Linda Mosley on sun 23 sep 01
It seems a waste to work hard to make something and
then either blow it up or stress it in a fast firing.
It took millenia to make the clay, so a few hours of
firing seems a minimal expenditure on my part. I like
to imagine that the kiln is a mysterious box where
magic happens, but I also like to think that I've done
my best to contribute to the clay's life as a pot.
I recommend 2 things:
1) use a digital pyrometer to monitor your manually
2) keep a log of what you do (time, current
temperature, and which switches are on). As you fire
you can subtract the previous temperature from the
current one to determine the rate of firing. It's the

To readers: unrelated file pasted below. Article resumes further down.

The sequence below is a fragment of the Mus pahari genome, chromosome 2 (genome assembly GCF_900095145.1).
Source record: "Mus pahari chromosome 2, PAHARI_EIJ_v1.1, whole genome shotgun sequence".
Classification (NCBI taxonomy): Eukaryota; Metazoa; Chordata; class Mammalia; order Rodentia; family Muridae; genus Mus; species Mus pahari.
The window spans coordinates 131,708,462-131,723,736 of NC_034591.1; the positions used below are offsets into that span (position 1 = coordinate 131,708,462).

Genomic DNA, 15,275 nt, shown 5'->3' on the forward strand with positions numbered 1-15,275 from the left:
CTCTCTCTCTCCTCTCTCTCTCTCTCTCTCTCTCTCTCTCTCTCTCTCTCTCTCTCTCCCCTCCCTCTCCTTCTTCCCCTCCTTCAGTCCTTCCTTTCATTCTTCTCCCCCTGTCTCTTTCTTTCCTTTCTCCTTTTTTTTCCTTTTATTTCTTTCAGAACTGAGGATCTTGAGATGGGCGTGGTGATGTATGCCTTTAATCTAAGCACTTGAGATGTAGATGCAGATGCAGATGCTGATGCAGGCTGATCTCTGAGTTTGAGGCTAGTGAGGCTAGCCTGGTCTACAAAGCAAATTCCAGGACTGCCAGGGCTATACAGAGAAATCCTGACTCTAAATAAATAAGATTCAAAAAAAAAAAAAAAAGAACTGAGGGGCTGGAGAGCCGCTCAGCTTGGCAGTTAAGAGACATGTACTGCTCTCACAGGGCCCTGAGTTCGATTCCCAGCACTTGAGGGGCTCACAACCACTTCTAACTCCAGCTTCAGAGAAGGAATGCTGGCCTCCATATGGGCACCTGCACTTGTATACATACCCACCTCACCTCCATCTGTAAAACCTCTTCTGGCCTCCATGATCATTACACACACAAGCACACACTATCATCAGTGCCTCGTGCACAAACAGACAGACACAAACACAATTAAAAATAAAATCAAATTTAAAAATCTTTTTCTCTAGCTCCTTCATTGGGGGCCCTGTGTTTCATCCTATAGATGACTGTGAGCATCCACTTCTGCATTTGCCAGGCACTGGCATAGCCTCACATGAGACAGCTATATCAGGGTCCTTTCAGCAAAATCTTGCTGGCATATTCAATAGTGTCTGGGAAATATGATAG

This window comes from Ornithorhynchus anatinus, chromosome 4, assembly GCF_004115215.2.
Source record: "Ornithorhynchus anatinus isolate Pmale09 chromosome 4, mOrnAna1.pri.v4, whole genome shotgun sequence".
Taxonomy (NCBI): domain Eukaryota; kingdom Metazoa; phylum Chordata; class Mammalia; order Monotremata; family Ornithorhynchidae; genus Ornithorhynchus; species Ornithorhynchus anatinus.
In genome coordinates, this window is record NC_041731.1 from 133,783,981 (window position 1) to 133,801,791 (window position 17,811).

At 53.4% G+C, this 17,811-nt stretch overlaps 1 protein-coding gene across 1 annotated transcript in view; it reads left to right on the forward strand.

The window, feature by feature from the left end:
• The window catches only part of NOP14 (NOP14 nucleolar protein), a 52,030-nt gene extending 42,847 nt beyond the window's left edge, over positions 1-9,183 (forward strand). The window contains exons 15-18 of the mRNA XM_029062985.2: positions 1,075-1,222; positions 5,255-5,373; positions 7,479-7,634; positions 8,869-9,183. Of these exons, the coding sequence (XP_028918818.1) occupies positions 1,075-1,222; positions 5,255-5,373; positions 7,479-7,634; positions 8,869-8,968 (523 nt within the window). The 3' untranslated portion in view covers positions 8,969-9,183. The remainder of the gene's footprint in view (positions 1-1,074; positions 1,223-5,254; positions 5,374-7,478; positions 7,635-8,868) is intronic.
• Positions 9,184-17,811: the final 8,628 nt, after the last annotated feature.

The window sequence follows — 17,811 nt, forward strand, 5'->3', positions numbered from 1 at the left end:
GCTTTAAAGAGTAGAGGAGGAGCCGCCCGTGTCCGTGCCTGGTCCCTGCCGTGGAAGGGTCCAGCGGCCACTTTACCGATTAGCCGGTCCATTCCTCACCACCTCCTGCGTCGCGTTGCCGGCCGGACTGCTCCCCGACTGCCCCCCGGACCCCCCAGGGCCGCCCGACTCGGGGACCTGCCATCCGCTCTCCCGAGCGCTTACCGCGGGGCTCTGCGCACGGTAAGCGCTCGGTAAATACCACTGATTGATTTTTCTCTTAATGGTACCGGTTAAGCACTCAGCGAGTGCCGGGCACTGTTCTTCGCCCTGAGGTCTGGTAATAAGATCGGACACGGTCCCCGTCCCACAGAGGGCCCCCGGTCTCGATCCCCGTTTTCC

heatwork, not how many switches, that is important.
Comparing firings in the log also helps you know when
an element is beginning to fail.
Firing tip: if you're kiln has on-off switches and
fires too fast, start with the lid propped about 1
inch, and turn the top switch on first, instead of the
usual bottom switch first.
The general firing schedule for bisque that I use is:
50-100 degrees (F) per hour up to 350
150 up to 1200
200-300 up to 1650-1850
100 for the last 100-200 rise
ceramic instructor, St. Louis Community College - FV
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